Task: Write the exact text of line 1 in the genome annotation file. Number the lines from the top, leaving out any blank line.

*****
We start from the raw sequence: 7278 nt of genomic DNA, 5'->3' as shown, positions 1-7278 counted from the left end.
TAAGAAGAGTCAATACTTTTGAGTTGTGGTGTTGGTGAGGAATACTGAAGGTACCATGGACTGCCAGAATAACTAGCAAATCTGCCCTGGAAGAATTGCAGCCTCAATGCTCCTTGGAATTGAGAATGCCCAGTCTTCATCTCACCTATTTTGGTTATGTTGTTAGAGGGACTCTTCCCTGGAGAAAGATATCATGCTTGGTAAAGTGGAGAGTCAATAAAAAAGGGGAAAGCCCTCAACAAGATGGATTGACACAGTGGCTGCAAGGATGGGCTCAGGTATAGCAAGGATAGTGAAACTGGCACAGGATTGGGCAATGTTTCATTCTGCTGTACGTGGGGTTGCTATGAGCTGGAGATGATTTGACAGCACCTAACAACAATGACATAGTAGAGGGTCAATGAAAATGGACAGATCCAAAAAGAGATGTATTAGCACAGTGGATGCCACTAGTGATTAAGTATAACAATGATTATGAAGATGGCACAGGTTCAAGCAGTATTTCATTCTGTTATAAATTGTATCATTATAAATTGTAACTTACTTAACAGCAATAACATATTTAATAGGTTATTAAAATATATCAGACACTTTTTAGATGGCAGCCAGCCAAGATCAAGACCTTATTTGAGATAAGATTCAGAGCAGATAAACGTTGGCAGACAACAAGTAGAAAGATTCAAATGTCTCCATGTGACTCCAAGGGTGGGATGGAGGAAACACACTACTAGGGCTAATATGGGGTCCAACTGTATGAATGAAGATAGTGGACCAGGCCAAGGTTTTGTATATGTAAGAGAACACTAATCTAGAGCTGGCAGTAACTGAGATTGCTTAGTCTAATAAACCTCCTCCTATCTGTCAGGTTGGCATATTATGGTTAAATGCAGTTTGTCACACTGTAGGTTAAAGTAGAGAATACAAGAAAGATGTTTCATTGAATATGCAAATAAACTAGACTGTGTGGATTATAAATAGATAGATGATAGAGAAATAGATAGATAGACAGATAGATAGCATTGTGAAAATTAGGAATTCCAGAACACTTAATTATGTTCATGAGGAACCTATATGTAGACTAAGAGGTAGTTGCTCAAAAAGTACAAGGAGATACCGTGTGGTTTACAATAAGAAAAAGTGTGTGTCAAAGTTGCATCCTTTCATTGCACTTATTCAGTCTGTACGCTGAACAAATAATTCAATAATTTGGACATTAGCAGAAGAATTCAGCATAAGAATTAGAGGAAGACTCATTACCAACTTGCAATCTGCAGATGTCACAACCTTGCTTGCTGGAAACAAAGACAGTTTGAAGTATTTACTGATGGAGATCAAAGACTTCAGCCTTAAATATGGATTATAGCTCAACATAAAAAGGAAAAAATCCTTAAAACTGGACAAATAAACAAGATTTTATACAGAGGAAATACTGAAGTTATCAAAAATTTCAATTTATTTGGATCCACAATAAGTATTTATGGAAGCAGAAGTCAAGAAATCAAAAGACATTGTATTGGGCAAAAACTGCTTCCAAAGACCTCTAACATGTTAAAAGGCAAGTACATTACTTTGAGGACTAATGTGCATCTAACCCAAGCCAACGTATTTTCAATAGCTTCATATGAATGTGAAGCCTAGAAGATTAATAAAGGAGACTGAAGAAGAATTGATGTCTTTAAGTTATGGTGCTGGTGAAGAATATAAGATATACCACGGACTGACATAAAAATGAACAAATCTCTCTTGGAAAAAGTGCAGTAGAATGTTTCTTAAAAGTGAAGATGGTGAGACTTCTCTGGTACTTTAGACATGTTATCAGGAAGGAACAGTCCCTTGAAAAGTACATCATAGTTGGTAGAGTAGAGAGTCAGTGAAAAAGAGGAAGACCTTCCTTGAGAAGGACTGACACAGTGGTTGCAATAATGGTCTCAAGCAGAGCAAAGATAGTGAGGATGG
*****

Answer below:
We start from the raw sequence: 7278 nt of genomic DNA, 5'->3' as shown, positions 1-7278 counted from the left end.